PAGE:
Avalon - Compton - Hawthorne / Cessna 182RG II (N7167V) / VFR

Two short flights from Avalon to Compton, then from Compton to Hawthorne. I originally planned to stay at Compton for a while, then I realized that it was getting dark, and I didn't want to be in Compton after dark, even at the airport.

The flight from Avalon was routine, with a right downwind departure to the east from runway 22. The weather was nice and clear, and I left before the 5 PM deadline. I stayed at 3500 and flew a heading of 006 to intercept the 251 radial from Seal Beach, then flew 001 to intercept the 090 radial from LAX. After landing I realized that I could have simply followed the Compton NDB in, which I'll probably do next time.

The runways are tiny at Compton, but more than sufficient for my tiny airplane. I landed and taxied over to the ramp, dropped off my passengers, and topped off the tanks. Soon thereafter, I realized the part of town I was in, and decided to leave before it got truly dark outside. So I taxied back out, took off, and headed for Hawthorne, only about 30 seconds away to the northwest. It's not clear from the charts whether KHHR is in the LAX Class B or not, but there was no ATC online, so I didn't need to care. KHHR has a nice big runway and is a bit more reassuring, so I decided to park there for the night.

Tuesday, November 4, 2008

Rosamond - Avalon / Cessna 182RG II (N7167V) / VFR

I originally planned this flight to follow V186 and then sneak around the Los Angeles Class B airspace, but once in the air I decided to take some shortcuts. I started with a climb to 6500, dropping to 4500 by VNY.

I noticed that the Lake Hughes, Van Nuys, and Santa Monica VORs all lie on a single line, more or less, so I just continued over VNY rather than turning east and went towards Santa Monica. Instead of going all the way around the eastern end of the Class B, I decided to take the SFRA right over the field at LAX. Continuing straight through SMO at 163 wouldn't do, so I turned due west and descended quickly to 3500 while I waited to intercept the SMO 312 radial inbound. This would allow me to depart SMO already aligned for the SFRA, and at the right altitude. This worked out pretty well (the slow speed of the Cessna helped), and I scampered across LAX by the book. Once clear of the SFRA, I turned southwest and went out over the water, descending slowly to 2500 while I waited to intercept the SXC 202 radial. This radial turned me roughly towards Santa Catalina Island and the altitude put me about 900 feet above the runway at Avalon.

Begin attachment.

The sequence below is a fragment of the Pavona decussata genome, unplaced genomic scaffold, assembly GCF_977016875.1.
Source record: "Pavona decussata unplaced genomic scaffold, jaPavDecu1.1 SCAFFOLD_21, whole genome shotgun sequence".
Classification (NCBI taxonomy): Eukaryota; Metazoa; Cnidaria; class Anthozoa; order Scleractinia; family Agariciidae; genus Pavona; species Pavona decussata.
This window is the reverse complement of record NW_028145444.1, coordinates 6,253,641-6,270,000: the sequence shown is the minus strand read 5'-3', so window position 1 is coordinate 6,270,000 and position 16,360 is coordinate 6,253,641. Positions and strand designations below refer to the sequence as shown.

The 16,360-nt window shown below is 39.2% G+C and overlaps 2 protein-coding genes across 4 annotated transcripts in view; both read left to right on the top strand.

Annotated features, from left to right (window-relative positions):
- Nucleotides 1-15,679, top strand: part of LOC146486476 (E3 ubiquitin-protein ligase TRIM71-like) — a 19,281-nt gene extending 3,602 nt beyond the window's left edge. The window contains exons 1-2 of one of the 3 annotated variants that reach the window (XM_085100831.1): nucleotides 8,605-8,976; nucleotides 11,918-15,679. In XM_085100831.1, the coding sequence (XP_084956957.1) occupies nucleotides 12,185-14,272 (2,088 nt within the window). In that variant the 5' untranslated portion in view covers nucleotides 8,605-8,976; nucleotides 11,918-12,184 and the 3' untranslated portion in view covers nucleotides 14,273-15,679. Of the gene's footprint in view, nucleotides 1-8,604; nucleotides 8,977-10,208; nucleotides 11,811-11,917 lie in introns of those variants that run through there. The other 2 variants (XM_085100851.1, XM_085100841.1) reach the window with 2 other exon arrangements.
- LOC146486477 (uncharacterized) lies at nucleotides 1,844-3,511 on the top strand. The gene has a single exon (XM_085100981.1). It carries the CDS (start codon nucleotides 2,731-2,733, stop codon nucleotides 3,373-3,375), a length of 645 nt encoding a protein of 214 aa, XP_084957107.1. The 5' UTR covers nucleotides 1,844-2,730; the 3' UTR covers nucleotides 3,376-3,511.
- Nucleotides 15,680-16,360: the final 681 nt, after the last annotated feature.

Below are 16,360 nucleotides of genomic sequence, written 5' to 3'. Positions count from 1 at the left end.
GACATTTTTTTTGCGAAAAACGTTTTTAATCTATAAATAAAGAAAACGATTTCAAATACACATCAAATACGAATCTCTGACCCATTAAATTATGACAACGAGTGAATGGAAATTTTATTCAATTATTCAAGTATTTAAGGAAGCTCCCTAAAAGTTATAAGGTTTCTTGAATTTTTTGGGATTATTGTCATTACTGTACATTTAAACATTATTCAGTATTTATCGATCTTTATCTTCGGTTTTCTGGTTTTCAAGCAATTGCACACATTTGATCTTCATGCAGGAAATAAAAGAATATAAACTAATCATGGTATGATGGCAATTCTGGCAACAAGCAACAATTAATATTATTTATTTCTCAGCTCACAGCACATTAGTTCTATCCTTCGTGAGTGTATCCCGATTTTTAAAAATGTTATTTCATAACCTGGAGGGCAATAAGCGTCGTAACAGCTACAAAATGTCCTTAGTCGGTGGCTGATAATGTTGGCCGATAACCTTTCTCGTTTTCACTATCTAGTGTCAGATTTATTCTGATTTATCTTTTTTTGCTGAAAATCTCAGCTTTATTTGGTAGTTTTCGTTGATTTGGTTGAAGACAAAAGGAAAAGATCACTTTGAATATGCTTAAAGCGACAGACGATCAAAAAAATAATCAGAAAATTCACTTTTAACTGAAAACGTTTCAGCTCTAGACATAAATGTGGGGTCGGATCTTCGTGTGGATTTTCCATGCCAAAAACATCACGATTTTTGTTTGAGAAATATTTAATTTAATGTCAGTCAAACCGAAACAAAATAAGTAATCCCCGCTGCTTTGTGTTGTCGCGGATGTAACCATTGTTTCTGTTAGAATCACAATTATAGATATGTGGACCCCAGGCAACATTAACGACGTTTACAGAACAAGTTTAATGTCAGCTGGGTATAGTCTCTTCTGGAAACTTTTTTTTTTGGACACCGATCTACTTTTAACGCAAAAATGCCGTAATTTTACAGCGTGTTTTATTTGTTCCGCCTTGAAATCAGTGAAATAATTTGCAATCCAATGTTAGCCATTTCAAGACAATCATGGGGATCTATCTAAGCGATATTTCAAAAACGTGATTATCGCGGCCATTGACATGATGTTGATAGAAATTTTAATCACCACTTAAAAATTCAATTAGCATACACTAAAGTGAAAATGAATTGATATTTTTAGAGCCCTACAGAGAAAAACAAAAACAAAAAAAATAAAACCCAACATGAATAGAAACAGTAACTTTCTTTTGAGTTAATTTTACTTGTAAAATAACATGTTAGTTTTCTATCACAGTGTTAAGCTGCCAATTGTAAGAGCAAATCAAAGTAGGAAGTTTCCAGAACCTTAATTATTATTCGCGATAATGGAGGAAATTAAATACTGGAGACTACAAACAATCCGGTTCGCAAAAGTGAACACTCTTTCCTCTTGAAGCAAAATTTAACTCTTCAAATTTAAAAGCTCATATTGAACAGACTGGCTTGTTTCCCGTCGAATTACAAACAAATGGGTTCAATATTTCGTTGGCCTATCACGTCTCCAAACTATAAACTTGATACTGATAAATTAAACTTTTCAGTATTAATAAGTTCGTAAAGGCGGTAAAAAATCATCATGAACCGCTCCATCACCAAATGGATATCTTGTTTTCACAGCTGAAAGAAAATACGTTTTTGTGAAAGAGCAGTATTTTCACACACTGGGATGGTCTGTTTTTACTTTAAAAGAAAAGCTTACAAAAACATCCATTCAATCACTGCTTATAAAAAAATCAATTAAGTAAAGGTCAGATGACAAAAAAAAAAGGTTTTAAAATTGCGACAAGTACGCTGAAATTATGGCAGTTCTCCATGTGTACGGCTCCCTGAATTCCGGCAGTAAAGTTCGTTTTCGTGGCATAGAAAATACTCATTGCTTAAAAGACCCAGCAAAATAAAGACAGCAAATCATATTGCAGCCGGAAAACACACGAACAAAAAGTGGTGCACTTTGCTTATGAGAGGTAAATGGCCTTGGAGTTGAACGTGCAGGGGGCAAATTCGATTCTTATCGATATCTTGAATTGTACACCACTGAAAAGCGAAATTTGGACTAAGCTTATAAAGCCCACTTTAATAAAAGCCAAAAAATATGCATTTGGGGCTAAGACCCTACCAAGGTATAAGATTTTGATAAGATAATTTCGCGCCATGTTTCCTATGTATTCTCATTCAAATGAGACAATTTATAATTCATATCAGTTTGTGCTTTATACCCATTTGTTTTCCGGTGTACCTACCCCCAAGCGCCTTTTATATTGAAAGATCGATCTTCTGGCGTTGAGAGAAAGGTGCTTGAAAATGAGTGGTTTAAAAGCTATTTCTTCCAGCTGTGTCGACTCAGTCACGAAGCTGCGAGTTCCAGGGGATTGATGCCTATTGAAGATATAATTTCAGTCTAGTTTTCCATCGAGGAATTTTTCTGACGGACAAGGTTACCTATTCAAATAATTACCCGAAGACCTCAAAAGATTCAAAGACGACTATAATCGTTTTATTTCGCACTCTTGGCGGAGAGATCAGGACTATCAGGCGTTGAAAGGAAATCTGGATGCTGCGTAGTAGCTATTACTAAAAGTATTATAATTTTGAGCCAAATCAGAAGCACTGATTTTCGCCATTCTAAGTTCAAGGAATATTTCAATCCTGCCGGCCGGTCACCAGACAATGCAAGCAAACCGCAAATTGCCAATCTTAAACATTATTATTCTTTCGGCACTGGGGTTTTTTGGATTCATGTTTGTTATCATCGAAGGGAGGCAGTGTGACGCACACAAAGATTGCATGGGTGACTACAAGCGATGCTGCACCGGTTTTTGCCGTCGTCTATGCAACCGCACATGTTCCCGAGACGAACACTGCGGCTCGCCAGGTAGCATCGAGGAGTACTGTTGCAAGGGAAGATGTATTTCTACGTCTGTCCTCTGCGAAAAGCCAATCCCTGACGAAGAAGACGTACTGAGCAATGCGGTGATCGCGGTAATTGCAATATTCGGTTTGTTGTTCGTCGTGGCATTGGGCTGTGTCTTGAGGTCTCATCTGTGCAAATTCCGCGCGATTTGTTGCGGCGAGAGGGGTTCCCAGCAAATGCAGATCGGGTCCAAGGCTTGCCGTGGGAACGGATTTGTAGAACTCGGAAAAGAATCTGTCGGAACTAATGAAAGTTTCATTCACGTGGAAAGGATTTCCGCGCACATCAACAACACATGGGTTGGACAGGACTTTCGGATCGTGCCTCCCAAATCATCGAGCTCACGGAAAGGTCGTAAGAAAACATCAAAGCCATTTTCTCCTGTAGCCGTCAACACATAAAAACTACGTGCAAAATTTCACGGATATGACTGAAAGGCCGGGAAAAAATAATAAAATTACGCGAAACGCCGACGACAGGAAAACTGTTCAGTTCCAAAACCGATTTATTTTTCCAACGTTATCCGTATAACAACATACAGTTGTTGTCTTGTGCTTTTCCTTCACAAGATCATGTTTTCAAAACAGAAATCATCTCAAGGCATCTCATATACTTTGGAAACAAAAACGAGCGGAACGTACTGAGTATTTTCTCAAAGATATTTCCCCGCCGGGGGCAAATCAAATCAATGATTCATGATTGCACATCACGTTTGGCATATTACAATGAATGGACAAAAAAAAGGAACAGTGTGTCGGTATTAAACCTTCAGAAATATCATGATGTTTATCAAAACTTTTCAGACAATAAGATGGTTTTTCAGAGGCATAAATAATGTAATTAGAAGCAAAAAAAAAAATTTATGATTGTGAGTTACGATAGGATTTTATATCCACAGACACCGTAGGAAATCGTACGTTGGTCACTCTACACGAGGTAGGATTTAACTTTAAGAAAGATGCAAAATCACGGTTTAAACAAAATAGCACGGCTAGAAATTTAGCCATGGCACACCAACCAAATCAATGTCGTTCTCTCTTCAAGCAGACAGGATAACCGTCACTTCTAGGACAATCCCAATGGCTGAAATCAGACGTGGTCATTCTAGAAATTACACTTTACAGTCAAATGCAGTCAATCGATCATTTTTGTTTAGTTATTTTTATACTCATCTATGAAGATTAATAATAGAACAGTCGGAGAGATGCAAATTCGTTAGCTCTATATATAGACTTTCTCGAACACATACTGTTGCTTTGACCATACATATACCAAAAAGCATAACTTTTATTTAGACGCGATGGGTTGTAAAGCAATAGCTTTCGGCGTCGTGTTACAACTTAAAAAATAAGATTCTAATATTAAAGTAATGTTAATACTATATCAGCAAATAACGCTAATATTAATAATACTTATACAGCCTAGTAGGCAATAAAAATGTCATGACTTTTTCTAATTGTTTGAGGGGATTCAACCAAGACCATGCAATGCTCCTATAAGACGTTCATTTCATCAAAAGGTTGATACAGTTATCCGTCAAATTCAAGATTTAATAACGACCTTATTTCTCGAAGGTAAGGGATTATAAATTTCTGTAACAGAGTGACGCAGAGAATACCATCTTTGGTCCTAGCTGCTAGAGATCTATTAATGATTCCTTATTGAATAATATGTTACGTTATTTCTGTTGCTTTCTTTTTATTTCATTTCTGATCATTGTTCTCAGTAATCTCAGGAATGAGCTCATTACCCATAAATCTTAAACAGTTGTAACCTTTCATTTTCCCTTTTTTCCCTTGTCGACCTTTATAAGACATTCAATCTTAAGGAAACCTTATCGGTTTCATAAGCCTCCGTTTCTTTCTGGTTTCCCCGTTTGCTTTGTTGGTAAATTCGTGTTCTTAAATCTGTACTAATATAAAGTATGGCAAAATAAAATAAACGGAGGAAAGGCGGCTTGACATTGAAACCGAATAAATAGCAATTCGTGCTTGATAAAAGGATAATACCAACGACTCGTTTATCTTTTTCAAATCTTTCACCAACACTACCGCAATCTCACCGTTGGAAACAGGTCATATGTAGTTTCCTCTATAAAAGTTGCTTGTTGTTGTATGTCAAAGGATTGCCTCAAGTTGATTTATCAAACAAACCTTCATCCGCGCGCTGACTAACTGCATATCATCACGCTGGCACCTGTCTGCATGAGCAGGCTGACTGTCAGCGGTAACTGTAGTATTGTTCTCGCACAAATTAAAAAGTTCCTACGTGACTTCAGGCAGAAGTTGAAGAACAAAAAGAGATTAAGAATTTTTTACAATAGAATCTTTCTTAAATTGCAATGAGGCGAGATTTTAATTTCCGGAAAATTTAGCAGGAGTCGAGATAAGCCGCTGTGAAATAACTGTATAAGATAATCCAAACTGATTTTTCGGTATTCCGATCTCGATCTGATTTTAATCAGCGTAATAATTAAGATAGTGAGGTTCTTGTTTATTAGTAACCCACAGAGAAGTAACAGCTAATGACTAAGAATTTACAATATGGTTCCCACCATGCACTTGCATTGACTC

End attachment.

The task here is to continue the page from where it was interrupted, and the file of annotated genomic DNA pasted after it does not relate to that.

I know the island fairly well and I know which way to head to get to the tiny airfield there. The weather was clear, so I could easily see the island even from the shoreline of the mainland. After riding along the 202 radial for a while, I turned to 210 and started in towards the airport. Within a short time I could make out lights above the cliffs at the airfield. From then on it was easy enough to line up my approach, and the landing was excellent. I quickly taxied over to the tiny terminal, let out my passengers, and shut everything down. There's no fuel at the airport that I know of, but I have more than enough to return to the mainland.

I landed about 25 minutes after five o'clock, which technically is not allowed at Avalon at this time of year. Thank goodness I was able to receive special permission to land. The 1600-foot cliffs at either end of the runway always make landing and taking off especially exciting, but there's generally no danger if one takes proper precautions.

There was a lot of turbulence on the way to VNY, but it got a lot smoother after that, making my passengers happy. I was also briefly stuck in IMC along the way. However, with no ATC online, IFR is much the same as VFR, so I didn't bother to switch to IFR during the minute or two that I was below VFR minimums.

Monday, November 3, 2008

South County (Santa Clara) - Harris Farms - Rosamond / Cessna 182RG II (N7167V) / VFR

A two-leg flight just to get my airplane down into Los Angeles. I conducted most of it at only about 2000 feet AGL. Stopped at Harris Farms via PXN just for fuel and for practice—no time for a $100 hamburger. From there it was off to Shafter and Gorman, then east to Rosamond. I stayed at 2500 until I was about 12 miles from Shafter, then climbed to 5500 to avoid the KBFL Class D, then climbed later to 7500 to get over the mountains when crossing Gorman.

I touched down just short of the threshold at Harris Farms; fortunately, it was paved. I misjudged the height of the aircraft on that tiny runway, and there were no landing aids. On the other hand, I landed quite well at Rosamond, despite a 19-knot crosswind.

San Francisco - South County (Santa Clara) / Cessna 182RG II (N7167V) / VFR

Fired up my Cessna with three phantom passengers on the GA ramp at San Francisco and called for taxi and clearance into the San Francisco Class B, with a destination of the tiny South County airport about 24 miles south of San Jose.

I was offered and accepted an intersection departure from 28R. I had to wait a while for wake turbulence. ATC told me to make a speedy left crosswind departure at or below 3500 and advised me to keep the 101 freeway on my right. Unfortunately, I couldn't find the 101 on the charts—the highways were there, but I couldn't see any indication of which was which. So I asked for direct Woodside, but ATC gave me direct San Jose instead, which was fine with me. I made my way to San Jose at about 2800 feet, then ATC advised me to turn to 120, which would take me to South County. Sure enough, a few minutes later, I was there. I made a nice smooth landing and taxied to the terminal.